Predicting a young people’s revolt over the coming months, student unions – representing 980,000 students at 60 of the country’s leading universities and colleges – are writing to MPs in their areas this weekend, calling on them to back a “people’s vote” before a final Brexit deal can be implemented.
Student leaders said last night that they were planning action that would dwarf protests held in 2010 against the coalition government’s plans for student fees, and that they would not rest until they had been granted a say on their futures.
They argue in the letter to MPs that there are large numbers of young people – estimated at 1.4 million – who were too young to vote in the June 2016 EU referendum but who are now eligible to do so, and that this group deserves a say.
They also insist that promises made by the pro-Brexit groups during the campaign have not been kept and that only now, almost two years on from the narrow Leave vote, are most people beginning to understand what life outside the EU will look like.
“Because of all this, we call on our elected leaders to deliver on a people’s vote on the Brexit deal so that young people can once and for all have a say on their futures,” the letter says.
Among the university unions that have signed up are those representing students at Birmingham, Durham, Cambridge, Swansea, Leeds Beckett, Lancaster, St Andrews, Liverpool John Moore’s and Westminster. The joint letter and signatories were organised by the campaign group For our Future’s Sake (FFS).
Amatey Doku, deputy president of the National Union of Students, said: “When over 120 elected student officers, representing nearly a million young people, call for something with one clear voice, they need to be listened to. Students and young people overwhelmingly voted Remain and cannot see how the government can deliver a Brexit deal that works for them. As an elected representative body of 600 student unions, NUS is calling for a people’s vote on the Brexit deal.”
Both prime minister Theresa May and Labour leader Jeremy Corbyn have refused to back putting any final deal to the public, insisting that the British people have delivered their verdict and want to leave the EU.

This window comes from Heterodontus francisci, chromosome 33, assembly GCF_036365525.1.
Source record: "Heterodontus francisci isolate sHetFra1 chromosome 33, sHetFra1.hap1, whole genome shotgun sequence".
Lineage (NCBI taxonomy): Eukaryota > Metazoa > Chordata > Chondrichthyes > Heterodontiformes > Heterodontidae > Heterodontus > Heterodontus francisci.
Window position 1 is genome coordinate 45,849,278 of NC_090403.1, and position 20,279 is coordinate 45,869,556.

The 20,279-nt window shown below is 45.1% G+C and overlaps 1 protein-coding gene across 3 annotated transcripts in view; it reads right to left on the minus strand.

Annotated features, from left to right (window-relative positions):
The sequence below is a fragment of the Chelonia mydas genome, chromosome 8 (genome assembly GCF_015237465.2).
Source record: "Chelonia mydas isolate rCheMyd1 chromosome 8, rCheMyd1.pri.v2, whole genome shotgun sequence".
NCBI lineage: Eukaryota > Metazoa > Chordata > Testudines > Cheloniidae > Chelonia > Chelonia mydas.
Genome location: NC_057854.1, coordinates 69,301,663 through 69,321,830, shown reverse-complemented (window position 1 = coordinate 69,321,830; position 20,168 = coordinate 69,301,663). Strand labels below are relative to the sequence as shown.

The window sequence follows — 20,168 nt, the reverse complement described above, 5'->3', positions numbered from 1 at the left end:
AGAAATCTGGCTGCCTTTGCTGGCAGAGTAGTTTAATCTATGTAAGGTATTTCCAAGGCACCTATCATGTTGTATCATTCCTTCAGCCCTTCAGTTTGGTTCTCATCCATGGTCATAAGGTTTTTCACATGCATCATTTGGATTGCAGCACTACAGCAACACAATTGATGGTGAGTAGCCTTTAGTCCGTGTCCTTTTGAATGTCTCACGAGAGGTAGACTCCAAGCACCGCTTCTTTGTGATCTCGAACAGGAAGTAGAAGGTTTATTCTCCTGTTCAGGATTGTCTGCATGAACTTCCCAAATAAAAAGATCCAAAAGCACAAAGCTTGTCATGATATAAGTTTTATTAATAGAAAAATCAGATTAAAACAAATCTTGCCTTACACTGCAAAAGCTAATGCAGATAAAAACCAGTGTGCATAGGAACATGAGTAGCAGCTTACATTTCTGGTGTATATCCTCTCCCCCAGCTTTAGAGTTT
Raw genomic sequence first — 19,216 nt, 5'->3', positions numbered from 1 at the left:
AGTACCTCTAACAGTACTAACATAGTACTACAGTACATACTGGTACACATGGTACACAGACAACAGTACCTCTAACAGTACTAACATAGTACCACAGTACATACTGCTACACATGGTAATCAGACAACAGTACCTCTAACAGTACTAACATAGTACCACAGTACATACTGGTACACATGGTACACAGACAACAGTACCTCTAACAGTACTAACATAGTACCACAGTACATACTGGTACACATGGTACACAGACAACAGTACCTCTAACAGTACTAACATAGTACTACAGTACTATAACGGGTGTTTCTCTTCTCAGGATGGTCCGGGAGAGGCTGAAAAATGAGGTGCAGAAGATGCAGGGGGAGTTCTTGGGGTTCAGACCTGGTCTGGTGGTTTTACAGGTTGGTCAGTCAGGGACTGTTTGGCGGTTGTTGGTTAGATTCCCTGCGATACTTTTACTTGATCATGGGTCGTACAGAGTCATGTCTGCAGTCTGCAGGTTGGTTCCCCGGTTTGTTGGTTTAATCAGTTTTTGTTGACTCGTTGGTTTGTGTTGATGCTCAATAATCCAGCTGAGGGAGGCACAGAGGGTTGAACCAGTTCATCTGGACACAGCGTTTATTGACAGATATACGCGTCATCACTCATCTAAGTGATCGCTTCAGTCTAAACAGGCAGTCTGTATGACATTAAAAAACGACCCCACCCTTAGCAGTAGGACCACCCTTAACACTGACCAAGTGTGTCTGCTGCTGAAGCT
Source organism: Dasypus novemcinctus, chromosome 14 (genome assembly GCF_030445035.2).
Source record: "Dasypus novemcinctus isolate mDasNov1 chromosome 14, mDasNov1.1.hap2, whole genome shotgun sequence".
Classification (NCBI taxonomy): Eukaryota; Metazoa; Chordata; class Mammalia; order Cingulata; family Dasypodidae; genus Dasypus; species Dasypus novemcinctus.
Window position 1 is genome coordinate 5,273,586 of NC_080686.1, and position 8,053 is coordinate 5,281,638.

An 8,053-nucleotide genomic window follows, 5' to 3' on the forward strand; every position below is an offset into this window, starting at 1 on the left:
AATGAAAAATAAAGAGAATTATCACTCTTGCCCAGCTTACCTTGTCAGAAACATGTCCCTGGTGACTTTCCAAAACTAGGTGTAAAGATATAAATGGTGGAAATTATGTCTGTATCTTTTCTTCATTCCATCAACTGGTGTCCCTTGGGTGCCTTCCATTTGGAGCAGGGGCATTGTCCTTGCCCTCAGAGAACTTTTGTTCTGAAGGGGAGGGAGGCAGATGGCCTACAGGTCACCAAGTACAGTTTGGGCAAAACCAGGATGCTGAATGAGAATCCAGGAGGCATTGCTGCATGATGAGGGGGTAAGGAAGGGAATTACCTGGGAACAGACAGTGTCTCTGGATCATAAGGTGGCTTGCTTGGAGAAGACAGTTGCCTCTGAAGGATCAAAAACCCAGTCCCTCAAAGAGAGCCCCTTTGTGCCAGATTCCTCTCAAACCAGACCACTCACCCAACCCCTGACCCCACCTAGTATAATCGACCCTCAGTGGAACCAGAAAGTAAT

But with May’s cabinet split over what form of customs arrangements the UK should propose for the post-Brexit period, and Corbyn facing an internal revolt by Labour MPs and peers – as well as signs of unrest over Brexit within the membership – an increasing number of MPs are coming round to the view that another national vote may be needed.
Last night, Melantha Chittenden, the national chair of Labour Students, which has a membership of 30,000, put Corbyn under further pressure, insisting that he had to listen to, and represent, their views. “Students want the Labour party’s policy to reflect their views and that means having a proper debate and vote on Brexit at the Labour party conference this year.
“It’s wrong to think students only care about student-specific issues like Erasmus – they care passionately about staying in the customs union and retaining freedom of movement, they understand the rights and protections that the EU affords us all and will do anything to defend that. That’s why young people voted Remain and it’s why we should get a say on the terms of the final deal.”
Meanwhile, there were growing signs that some supporters of the grassroots Labour campaign organisation Momentum will push for a shift in party policy on Brexit at the Labour conference in the autumn.
Michael Chessum, the former national treasurer of Momentum who is now national organiser of the leftwing anti-Brexit campaign group Another Europe is Possible, told the Observer: “The vast majority of Labour members – and the vast majority of Jeremy supporters – backed Remain in the referendum and haven’t changed their minds.”
Chessum said it was wrong for Corbyn supporters to argue that remaining a member of the EU would prevent the party implementing radical leftwing policies such as renationalisation. “The idea that EU rules will prevent us from enacting a radical programme in government is a fiction. There is nothing in our 2017 manifesto that could not be done, or is not already being done, within the EU – and a Corbyn government could lead the charge against state aid rules and liberalisation in the medium term. On the other hand, if we get into government to find a crashed economy, a bonfire of rights and regulations, and a series of trade deals which bind us to the American model, we’ll really struggle to fulfil our promises.” He said he expected “a big push” at the Labour conference for a referendum on the final deal.
New polling by Opinium, meanwhile, shows that Labour supporters are in favour of a people’s vote by 69% to 18%. The 18-34 age group support a people’s vote by a margin of 65% to 22%. Overall, 53% of the country supports the public having a vote on any final deal that the government agrees with the EU, compared to just 31% who oppose.
This week, cabinet ministers will make a fresh attempt to break the deadlock over the customs arrangements they will propose to the EU as part of the final deal. In a message that signalled her determination to press ahead with a hard Brexit the prime minister said last night that people should trust her to deliver on Brexit.
“I will ensure that we take back control of our borders. The public want their own government to decide on the number of people coming into Britain from across the European Union and that is what we are going to do,” May said. “I will ensure that we take back control of our money. We have agreed a settlement with the European Union and the days of vast contributions from taxpayers to the EU budget are coming to an end.
“So Brexit means there will be billions of pounds that we used to send to Brussels which we will now be able to spend on domestic priorities, including our National Health Service.”
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